I went to boarding school and university in the UK. The thing that stood out the most for me, was that people here are very cliquish. It was always divided by class. I always felt that there was pressure to be in certain group or belong to a certain clique. There were different crowds depending on the area you lived in, and it mattered which clubs, restaurants or cafes you visited or hung out in, which of course, depends on your class. To be “cool” you had to go to certain parties or count certain people as your friends, and I never liked that. You were either an insider or an outsider. I felt this more in London than I ever did in other cities like Berlin.
EMMA, 21, KENYA: ‘I DIDN’T REALISE THE EXTENT OF POVERTY HERE’
Coming from Kenya where the rich-poor divide is very obvious, I thought initially that the gap between the classes wasn’t very noticeable. However, I learned over time that it was more implicit, based on their clothing or the way they spoke. It’s more symbolic.
But what really shocked me was the state of poverty here. It’s so widespread – I didn’t know it was that bad. I saw people lining up for food banks in Cardiff and I was like whoa, this is almost like Kenya. I really didn’t realise the extent of poverty here, especially since coming to the UK you have this perception that it’s a very wealthy country.
ANUSHREE, 20, INDIA: ‘THE WORD “POSH” IS USED SO LIBERALLY OVER HERE’
The first thing I noticed was the use of the word “posh”. I feel like they use it quite liberally over here. Anything that’s not really well-known [or a] popular chain like Tesco, Sainsbury, Topshop, or Primark is considered posh. Like if you’re going to Waitrose or you’re just buying something nice for yourself, which is okay, it’s almost as if you’re doing something that generally, only the upper class people do. It’s something that I’ve come across time and time again.
Something else that struck me was that whenever I talk to British people here about the Indian culture or history, they seem quite fascinated with the Indian caste system. We no longer use it in Indian politics or academia; our society is more complex than that. However, British people’s fascination of the Indian caste system seems to signal the parallels they see with the British social class system. To me, it seems like the way class is structured here is similarly rigid, and that certain lifestyles or mannerisms are associated with certain classes.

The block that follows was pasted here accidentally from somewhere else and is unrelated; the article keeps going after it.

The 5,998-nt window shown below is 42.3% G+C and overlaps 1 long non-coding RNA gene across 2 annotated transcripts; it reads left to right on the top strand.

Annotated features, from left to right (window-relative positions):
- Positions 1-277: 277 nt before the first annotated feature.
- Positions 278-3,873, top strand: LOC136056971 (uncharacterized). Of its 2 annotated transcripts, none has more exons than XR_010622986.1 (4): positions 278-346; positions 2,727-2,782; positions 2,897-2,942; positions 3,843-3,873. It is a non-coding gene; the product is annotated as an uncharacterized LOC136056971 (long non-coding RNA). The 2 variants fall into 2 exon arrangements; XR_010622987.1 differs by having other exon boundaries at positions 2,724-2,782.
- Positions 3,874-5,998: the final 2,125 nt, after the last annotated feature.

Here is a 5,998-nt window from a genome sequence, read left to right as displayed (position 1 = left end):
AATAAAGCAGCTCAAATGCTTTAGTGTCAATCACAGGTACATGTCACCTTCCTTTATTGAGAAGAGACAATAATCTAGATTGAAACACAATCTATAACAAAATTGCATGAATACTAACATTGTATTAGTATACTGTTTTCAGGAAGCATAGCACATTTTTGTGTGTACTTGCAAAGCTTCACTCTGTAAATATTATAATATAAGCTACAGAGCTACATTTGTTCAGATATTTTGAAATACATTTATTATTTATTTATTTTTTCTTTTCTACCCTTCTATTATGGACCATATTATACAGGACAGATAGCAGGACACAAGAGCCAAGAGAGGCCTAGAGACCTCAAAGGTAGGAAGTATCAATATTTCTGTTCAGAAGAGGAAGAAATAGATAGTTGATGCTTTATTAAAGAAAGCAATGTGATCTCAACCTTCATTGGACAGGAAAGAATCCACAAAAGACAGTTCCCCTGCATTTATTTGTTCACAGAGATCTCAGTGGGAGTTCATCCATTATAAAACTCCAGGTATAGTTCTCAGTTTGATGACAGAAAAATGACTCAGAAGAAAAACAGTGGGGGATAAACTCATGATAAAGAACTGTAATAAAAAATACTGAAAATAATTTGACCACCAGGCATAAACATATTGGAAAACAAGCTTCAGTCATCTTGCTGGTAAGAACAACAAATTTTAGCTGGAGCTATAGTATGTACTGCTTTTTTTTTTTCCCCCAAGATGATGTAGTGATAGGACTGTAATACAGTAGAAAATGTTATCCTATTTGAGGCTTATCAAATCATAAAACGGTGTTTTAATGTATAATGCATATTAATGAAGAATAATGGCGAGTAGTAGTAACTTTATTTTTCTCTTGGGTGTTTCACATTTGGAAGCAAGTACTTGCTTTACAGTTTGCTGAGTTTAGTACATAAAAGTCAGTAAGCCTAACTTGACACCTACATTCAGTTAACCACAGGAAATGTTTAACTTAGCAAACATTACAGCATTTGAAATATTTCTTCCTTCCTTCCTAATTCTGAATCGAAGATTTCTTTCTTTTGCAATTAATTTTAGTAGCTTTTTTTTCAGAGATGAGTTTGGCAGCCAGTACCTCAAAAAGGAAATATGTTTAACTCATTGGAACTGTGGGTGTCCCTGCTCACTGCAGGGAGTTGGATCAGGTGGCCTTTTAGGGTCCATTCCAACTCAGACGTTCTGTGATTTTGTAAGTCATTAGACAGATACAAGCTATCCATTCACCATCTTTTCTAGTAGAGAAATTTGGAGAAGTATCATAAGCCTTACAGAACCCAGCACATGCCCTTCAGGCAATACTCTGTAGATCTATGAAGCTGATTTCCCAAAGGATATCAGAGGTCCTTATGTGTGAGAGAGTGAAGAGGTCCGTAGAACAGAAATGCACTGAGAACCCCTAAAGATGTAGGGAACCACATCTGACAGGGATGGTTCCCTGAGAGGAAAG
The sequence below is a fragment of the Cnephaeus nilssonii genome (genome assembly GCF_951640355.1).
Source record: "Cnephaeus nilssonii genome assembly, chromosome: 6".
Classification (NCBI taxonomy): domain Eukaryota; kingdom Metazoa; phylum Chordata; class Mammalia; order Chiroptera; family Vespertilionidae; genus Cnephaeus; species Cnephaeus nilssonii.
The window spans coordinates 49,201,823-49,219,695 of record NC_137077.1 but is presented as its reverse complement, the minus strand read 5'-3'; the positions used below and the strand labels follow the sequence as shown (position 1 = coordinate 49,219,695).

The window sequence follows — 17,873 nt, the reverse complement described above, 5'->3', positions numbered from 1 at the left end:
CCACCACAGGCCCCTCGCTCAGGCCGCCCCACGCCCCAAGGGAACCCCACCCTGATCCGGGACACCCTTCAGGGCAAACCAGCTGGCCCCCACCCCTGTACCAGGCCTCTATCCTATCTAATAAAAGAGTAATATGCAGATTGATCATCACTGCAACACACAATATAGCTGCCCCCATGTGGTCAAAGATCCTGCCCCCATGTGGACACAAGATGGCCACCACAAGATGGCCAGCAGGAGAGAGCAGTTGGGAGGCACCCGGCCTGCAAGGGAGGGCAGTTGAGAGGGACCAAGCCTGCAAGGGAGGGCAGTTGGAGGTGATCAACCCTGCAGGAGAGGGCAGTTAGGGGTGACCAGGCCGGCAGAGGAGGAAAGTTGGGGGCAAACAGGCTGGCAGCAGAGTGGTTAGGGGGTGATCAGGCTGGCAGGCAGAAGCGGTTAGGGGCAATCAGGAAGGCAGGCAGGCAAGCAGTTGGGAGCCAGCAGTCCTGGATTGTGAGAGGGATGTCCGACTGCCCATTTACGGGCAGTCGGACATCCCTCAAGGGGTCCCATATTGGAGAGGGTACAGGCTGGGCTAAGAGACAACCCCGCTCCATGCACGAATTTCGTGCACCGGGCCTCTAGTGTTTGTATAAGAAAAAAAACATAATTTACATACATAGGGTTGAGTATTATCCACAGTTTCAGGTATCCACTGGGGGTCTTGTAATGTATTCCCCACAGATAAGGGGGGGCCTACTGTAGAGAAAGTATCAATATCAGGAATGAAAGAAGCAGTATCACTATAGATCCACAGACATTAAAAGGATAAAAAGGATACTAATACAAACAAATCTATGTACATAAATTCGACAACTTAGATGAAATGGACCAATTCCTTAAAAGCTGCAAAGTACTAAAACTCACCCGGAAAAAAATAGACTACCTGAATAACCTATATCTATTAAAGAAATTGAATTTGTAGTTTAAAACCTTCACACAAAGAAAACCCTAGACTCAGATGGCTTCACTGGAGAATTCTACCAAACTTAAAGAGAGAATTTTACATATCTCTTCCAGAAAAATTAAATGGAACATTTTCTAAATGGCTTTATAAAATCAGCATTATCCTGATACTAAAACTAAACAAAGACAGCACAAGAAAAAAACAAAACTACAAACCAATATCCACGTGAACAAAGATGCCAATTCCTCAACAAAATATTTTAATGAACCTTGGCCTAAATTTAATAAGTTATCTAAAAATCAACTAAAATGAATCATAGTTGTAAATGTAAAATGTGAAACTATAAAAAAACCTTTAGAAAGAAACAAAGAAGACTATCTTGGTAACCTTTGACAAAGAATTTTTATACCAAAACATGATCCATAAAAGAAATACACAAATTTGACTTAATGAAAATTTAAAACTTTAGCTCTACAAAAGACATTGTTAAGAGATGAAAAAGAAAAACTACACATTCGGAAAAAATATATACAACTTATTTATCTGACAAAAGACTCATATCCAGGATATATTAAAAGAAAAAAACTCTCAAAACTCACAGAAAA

MICHELE, 22, HONG KONG: ‘THERE’S A LOT OF STIGMA HERE ABOUT WHERE YOU LIVE’
One thing that really confused me when I first came here was the class discrimination against people in social or council housing. A lot of people live in the equivalent of social or council housing in Hong Kong. I grew up around people who did, it was never a big deal. But there’s a lot of stigma here about where you live and the type of housing you live in.
It was also really strange to see how much class is talked about, and how everyone is so stressed about it all the time. My friends would say, “It’s weird that you’re friends with us. Because you’re from a higher class, you know, and people don’t usually mix across the classes.” There’s this assumption that international students are of a higher class, which is not always true. What I found weird was that people don’t really mix if they’re from a different class.
TOMASZ, 24, POLAND: ‘I’VE ALWAYS FOUND THE UK TO BE VERY DIVISIVE’
When I first came to the UK, the thing that surprised me the most was how divided the UK society was. It seems like everyone’s really friendly, and referring to each other as “mates”, but most of the time, people choose to associate themselves with those from a similar background. It’s only the first week back at university and I’ve already encountered someone saying they would never be friends with another person because of their background.
People are very nice, they help strangers and all, but when it boils down to establishing actual friendships, I’ve always found the UK to be very divisive. And the main thing that divides people is class.